The prevalence of LM is up to 77% in the African American population over age 20, 1.4% in the white population, and 20% in the Japanese population.1,2 The differential diagnosis of LM in our patients included nail matrix nevus, subungual lentigo simplex, and functional longitudinal melanonychia (Table 1).

Table 1. Differential Diagnosis of LM


Nail Matrix Nevi

Subungual Lentigo Simplex

Functional LM

Subungual Melanoma


Most common form of childhood LM

Common form of childhood LM

Common form of childhood LM

Very rare in children with LM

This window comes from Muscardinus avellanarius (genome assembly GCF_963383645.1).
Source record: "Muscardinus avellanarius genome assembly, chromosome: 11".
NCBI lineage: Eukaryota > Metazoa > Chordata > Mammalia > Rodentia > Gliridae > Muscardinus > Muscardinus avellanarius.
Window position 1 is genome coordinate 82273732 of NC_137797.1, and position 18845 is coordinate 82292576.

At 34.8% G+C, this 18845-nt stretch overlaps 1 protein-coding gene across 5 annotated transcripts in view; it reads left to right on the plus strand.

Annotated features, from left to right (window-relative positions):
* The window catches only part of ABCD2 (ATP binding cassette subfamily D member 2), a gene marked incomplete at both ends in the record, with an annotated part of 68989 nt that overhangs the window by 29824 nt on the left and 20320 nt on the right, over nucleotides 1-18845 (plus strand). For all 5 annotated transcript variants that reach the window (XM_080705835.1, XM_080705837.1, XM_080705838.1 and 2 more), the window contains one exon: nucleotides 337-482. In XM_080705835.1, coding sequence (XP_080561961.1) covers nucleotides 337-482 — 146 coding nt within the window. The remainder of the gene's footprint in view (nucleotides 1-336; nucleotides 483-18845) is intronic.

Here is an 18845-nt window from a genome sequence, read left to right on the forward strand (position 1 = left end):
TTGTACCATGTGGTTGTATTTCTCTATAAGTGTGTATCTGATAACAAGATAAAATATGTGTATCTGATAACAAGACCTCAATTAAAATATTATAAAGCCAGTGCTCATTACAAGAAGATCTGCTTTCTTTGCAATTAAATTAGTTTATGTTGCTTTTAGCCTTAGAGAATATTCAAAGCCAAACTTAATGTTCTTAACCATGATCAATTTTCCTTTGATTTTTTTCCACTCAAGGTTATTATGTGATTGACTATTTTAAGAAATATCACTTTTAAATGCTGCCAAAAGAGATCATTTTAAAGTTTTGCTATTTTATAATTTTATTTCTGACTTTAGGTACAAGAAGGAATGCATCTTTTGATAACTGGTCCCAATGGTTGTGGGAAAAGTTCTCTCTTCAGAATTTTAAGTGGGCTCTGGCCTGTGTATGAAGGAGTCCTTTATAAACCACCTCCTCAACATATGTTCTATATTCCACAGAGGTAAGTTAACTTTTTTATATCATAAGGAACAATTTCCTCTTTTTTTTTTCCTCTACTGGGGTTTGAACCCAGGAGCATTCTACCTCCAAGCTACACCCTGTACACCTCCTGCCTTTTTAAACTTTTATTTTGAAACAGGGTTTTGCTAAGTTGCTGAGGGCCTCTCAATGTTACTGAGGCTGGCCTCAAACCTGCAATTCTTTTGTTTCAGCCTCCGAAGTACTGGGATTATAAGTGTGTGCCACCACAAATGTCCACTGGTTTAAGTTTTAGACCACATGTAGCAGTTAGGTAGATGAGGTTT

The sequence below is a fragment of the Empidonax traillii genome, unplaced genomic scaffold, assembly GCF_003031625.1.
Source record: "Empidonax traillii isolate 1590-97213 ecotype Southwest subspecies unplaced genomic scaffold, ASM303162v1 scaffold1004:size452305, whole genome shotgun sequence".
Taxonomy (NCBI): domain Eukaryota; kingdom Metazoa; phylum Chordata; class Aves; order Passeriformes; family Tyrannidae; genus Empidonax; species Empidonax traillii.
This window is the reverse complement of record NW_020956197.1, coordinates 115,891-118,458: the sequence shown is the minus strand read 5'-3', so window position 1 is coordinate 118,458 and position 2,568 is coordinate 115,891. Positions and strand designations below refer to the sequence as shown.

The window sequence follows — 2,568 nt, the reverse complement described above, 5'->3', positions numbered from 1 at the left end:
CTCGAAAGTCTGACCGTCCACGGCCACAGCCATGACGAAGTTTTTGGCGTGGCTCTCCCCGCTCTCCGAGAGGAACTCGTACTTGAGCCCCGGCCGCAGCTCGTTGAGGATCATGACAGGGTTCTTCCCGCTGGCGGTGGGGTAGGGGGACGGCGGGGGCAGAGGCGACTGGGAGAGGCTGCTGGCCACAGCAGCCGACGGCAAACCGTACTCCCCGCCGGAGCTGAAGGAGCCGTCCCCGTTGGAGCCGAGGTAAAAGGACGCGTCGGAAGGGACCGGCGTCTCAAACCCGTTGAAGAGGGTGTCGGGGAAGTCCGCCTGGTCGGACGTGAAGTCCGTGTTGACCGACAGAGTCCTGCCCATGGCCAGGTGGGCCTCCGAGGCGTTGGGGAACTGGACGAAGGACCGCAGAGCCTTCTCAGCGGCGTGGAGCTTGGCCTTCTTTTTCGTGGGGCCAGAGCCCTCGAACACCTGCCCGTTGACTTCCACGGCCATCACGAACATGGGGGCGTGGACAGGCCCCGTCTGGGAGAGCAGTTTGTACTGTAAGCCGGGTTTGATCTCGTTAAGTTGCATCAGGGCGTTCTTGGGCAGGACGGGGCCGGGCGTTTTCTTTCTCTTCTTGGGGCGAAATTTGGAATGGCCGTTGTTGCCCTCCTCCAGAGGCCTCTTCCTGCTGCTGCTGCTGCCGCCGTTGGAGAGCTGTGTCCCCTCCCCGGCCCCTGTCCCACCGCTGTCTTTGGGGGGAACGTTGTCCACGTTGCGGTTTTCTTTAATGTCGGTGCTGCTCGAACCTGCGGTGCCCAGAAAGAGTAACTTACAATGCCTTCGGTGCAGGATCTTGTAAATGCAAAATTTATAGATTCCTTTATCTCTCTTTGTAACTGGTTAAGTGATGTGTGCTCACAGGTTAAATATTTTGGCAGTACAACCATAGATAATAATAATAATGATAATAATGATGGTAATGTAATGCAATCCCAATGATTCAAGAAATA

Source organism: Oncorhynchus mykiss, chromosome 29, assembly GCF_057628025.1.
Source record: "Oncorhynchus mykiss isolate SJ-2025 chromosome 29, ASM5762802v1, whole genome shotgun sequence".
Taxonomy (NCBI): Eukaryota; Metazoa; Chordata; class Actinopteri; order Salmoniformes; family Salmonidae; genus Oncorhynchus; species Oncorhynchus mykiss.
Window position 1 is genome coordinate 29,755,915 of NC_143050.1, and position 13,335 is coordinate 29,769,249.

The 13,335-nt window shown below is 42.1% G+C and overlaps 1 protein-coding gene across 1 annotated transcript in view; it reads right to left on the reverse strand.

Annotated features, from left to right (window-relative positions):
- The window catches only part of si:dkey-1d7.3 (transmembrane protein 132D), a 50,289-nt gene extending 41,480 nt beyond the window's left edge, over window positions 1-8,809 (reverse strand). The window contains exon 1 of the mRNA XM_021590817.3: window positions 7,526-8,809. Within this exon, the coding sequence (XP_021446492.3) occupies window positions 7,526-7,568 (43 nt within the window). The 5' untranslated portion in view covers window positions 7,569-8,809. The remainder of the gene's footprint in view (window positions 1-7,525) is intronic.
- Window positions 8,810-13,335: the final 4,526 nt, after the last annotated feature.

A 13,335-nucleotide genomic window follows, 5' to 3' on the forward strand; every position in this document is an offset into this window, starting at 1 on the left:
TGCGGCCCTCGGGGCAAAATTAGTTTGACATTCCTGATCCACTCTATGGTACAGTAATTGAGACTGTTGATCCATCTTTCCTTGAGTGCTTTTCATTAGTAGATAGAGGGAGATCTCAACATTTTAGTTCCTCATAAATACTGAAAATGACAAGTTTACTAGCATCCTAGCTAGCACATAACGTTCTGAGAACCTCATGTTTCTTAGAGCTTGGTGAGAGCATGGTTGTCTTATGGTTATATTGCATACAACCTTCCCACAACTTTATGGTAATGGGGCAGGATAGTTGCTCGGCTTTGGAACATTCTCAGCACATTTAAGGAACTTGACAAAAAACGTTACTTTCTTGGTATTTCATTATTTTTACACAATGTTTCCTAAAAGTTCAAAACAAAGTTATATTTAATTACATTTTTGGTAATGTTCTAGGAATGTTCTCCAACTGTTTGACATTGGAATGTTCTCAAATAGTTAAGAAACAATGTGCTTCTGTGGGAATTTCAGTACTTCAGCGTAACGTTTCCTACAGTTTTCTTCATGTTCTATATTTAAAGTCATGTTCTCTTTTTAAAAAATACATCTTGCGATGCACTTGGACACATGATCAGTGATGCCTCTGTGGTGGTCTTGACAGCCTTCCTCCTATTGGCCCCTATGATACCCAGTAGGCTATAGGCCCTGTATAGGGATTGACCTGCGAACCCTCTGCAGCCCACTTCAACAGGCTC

Congenital or acquired proliferation of melanocytes arranged in nests

Congenital or acquired basal proliferation of melanocytes arranged as single cells rather than in nests

Congenital or acquired melanocytic activation in epithelium of nail matrix with no proliferation of melanocytes

Acquired malignant proliferation of melanocytes that eventually infiltrates the dermis


Light brown to black continuous lesions with granules; regular parallel lines; uniform spacing, thickness, and coloration

Gray background; thin, longitudinal gray lines that are regular in color, thickness, and spacing

Gray background; thin, regular, gray lines

Lines with irregular coloration, spacing, or thickness; multicolored lines; positive Hutchinson sign and nail dystrophy